Much like the music industry, the digital revolution is threatening to tear book publishing apart; and it is in the warehouse where the most immediate effect is being felt as electronic distribution threatens to make physical warehouses redundant.
This trend is affecting different verticals in different ways. Educational and trade publishers (novels etc) are rapidly adopting digital delivery because of the increasing availability of readers and the ease of creating and recreating new content from old. Other sectors, such as religious publishing, are getting there but at a slower pace.
From kindergarten through to college, digitization is transforming the consumption of books in the education sector. From a teacher/student’s perspective, an ebook doesn’t have to be one single work from one author. The technology allows them to pull chapters, sections, even individual sentences from a variety of works and use them to create new works, specific to an avenue of learning. From a publishing perspective, this creates a whole new set of problems around royalties payments and rights and permissions around intellectual property (IP) ownership.
A complex series of calculations need to be made, in order to manage royalties due to a bevy of contributors, as well as tracking the rights and permissions that have been granted. Managing these processes requires a dynamic and sophisticated system, ideally integrated with other departments and operations.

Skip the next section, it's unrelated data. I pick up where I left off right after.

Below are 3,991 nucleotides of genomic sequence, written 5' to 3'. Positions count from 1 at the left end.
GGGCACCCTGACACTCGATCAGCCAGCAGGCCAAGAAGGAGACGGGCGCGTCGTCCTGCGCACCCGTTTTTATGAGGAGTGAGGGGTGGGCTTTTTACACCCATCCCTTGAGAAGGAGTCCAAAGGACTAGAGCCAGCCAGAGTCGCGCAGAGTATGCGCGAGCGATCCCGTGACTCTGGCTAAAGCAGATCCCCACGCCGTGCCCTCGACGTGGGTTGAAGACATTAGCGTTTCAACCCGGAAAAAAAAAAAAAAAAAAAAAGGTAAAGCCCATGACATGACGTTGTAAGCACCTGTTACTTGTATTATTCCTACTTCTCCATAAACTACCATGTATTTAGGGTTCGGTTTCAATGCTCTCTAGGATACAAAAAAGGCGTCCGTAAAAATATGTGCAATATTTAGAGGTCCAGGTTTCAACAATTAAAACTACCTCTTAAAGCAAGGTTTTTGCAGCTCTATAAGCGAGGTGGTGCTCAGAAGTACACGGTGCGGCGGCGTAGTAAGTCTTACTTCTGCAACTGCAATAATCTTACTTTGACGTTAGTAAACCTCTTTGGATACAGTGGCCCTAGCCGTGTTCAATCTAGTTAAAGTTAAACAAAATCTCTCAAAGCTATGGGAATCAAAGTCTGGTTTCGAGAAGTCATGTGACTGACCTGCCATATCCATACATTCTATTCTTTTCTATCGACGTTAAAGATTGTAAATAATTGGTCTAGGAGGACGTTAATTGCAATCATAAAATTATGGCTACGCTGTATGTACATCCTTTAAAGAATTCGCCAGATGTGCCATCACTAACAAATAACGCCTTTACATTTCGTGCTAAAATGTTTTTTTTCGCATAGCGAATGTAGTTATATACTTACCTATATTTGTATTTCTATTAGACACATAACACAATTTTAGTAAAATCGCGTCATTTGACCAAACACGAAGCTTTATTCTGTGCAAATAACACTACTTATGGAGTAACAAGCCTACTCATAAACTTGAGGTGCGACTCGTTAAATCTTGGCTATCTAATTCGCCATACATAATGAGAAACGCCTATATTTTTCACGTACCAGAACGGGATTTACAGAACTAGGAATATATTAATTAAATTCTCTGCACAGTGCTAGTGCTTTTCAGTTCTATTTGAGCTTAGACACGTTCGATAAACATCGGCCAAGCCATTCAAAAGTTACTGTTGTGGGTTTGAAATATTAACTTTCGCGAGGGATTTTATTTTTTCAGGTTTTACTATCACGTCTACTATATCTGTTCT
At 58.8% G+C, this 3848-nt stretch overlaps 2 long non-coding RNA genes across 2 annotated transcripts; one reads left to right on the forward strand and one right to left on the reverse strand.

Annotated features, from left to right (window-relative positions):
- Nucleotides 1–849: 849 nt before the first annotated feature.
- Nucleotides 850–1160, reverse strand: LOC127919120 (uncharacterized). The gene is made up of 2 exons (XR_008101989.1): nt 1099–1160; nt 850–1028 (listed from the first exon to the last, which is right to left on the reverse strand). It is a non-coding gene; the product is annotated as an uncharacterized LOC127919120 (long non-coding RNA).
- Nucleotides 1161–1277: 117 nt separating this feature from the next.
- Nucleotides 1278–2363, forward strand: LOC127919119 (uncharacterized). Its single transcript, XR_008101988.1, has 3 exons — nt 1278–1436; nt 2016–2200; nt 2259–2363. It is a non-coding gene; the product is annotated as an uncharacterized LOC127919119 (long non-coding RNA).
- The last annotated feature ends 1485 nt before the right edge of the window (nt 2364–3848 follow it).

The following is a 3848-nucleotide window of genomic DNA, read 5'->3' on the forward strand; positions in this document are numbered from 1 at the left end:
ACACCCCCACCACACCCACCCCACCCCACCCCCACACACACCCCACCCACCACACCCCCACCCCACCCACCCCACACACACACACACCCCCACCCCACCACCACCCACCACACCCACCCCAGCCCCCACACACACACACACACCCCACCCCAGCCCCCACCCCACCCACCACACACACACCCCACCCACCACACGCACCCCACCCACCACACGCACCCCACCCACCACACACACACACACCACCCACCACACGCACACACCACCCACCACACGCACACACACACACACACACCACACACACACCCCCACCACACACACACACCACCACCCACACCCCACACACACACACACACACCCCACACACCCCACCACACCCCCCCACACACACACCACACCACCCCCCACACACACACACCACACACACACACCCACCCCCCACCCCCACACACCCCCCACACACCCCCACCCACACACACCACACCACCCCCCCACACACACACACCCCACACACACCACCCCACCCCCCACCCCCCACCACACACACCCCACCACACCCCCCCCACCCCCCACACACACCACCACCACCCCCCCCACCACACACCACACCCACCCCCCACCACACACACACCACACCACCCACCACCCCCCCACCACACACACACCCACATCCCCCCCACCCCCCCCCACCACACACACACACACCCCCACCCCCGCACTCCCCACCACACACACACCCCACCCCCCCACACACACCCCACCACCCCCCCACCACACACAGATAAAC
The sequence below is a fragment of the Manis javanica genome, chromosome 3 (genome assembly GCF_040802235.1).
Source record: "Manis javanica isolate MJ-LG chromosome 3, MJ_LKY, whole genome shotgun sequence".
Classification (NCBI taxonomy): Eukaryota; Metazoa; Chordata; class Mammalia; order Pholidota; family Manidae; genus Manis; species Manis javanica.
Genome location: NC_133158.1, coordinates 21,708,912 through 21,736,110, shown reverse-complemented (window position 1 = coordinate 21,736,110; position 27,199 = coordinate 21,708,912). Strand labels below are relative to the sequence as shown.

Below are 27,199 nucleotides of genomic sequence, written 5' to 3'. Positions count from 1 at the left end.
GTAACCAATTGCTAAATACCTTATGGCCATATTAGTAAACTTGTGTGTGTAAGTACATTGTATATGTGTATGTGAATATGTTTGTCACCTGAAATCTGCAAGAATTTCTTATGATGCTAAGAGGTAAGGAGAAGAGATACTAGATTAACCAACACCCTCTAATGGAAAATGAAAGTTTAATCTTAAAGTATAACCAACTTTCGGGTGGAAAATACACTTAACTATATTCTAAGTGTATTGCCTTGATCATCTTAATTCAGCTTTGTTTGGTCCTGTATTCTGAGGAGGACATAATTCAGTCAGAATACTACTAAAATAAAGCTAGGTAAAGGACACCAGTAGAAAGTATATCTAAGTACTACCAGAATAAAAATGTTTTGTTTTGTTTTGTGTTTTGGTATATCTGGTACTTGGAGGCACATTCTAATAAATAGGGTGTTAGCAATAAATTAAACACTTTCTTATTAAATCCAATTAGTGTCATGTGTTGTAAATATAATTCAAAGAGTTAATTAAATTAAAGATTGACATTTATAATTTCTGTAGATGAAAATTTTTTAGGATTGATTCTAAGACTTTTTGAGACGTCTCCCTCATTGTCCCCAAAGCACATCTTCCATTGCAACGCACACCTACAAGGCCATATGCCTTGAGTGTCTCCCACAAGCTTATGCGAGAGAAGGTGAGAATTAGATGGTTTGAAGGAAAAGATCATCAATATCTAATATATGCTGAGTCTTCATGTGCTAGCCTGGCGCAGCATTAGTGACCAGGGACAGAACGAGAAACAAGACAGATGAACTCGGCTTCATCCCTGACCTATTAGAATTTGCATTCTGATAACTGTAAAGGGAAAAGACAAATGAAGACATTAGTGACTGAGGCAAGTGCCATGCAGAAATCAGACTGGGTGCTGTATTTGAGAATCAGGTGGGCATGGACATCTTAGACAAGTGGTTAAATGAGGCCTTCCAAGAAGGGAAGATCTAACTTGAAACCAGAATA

Publishers may need to consider this a general licensing issue for intellectual property, rather than a business issue uniquely focused on books. This is another area where Bookmaster in particular is focusing its development, in order to deliver a product that can handle these new processes and ensure publishers can move forward positively and profitably.
Our new Rights, Royalties and Permissions system will work just as well for licensing companies as it does for publishers and this is something that publishers need to think very hard about.
In the trade publishing industry, warehouse management systems could rapidly become redundant as digital distribution becomes more dominant and physical warehouses start to disappear. While warehousing has always been a strong area for Bookmaster, we have foreseen the change and are developing a series of web services applications to ensure publishers can manage their entire range of products, from books and ebooks, to web subscriptions and ejournals, all in the same integrated system.
The backbone of these new systems is still Bookmaster, but it’s Bookmaster with a dynamic, digital-friendly front end. Customers can enjoy the stability and security of our core systems, hand-in-hand with a broad range of integrated, digital specific solutions and web-enablement services.
The rapid deployment of digital content will ultimately spell the end for many traditional book distribution warehouses across the world. This is unavoidable and inevitable. But there is still a strong distribution requirement, even if it is not physical and Bookmaster is helping these businesses - its customers, meet the immediate and future demands of their new industry.
Read more on our traditional and digital supply chain solutions »